Team Arequipa's Recommendations for 2016

Merry Christmas and a Happy New Year from Team Arequipa! In the banner image above Abigail Froud makes her newsletter photo debut. By the end of January we will have welcomed Adileen Daggett (pictured above hiding under Katie’s red shirt). In this season of new beginnings we wanted to recommend to you 5 books, 2 video series, and 1 journal article that have impacted us in the past year and that may impact you in 2016. If you work your way through any one of these, please let us know how it went for you! What would you recommend we read or explore this year?

Wishing you a year full of hope, purpose, and joy. May God’s reign come here on earth—and may we all live as new creation in the midst of the old.

If you buy one of the books we’ve recommended through the links provided, you’ll help support the Christian Urban Development Association. It’s our favorite non-profit, one we work with here in Arequipa to manifest the in-breaking of the kingdom, to experience justice, wellbeing, and joy in the city. Thanks as always for your prayer and support!

Briana’s Pick:

Out of Sorts: Making Peace with an Evolving Faith by Sarah Bessey

Out of Sorts is about allowing yourself the grace to question and challenge denominations and traditions in order to grow a deeper faith. Sarah Bessey uses her own personal story of faith lost and found as an example to invite you to challenge your own ideas.

“If our theology doesn’t shift and change over our lifetimes, then I have to wonder if we’re paying attention. The Spirit is often breathing in the very changes or shifts that used to terrify us. Grace waits for us in the liminal space. We can be afraid to question…[but] God isn’t threatened by our questions or our anger, our grief or our perplexed wonderings. I believe that the Spirit welcomes them—in fact, leads among them and in them. We ask because we want to know, because it matters to us, and so I believe it matters to God.”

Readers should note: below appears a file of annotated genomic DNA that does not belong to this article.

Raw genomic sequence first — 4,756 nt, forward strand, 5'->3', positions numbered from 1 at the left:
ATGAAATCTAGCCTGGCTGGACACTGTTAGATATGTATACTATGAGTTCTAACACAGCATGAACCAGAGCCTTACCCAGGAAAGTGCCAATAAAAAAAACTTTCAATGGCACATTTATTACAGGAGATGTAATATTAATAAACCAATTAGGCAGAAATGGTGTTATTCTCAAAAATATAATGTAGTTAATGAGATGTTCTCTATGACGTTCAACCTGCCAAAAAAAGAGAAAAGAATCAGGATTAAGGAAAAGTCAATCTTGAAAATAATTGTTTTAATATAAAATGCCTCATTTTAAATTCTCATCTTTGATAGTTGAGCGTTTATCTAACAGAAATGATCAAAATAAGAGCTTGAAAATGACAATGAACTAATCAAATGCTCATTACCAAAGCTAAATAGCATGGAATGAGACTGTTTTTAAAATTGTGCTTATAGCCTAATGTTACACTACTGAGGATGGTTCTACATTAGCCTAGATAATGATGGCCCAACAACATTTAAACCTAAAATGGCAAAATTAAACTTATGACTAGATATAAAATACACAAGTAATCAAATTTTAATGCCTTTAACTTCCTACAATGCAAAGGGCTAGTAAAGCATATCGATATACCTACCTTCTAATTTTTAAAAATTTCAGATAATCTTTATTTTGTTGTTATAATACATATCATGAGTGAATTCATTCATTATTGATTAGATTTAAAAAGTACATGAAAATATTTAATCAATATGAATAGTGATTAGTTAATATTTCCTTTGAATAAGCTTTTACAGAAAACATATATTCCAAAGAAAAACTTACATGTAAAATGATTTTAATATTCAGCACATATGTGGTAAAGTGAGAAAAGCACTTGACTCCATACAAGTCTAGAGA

Chase’s Pick:

Learning to Walk in the Dark by Barbara Brown Taylor

As a new missionary wrestling with a new culture and struggling to speak the language, the words of BBT spoke to my darkness. Darkness, Taylor says is not necessarily chosen but descends on all of us. It can signify anything that frightens us and most importantly, where we fear God may not be. Yet it is in the darkness that we can find hope, healing, and of course our God. BBT challenges us to expand our traditional biblical views of darkness (e.g. sin, death, and ignorance). Though they have a seat at the theological table, they do not define darkness completely. Not all darkness is bad or evil. Key characters in the narrative of Scripture find God at work in darkness including Abraham, Jacob, and all of Israel. For many of us we prefer our “full solar spirituality” that exists within the light of the sun, yet BBT reminds us to seek the God who sees just as well in the dark as in the day. And what we find when darkness descends is that we need darkness just as much as we need light.

Sarah's Pick:

Reaching for the InvisiblE God by Philip Yancey

Our faith walk is ever changing and evolving. Our questions for God change depending on our life experiences, feelings and struggles. Reaching For the Invisible God gives a voice to some of these questions and gifts us with a collection of wisdom from world-renowned and not-so-renowned men and women as well as from the author himself. Yancey divides this passionate and discerning work into six parts: our thirst for God, faith when God seems absent, contact with the invisible God, union with God, stages of growth, and restoration. May this book inspire and uplift you as you continue reaching out to our great, powerful, grace-filled God.

Justin’s Pick: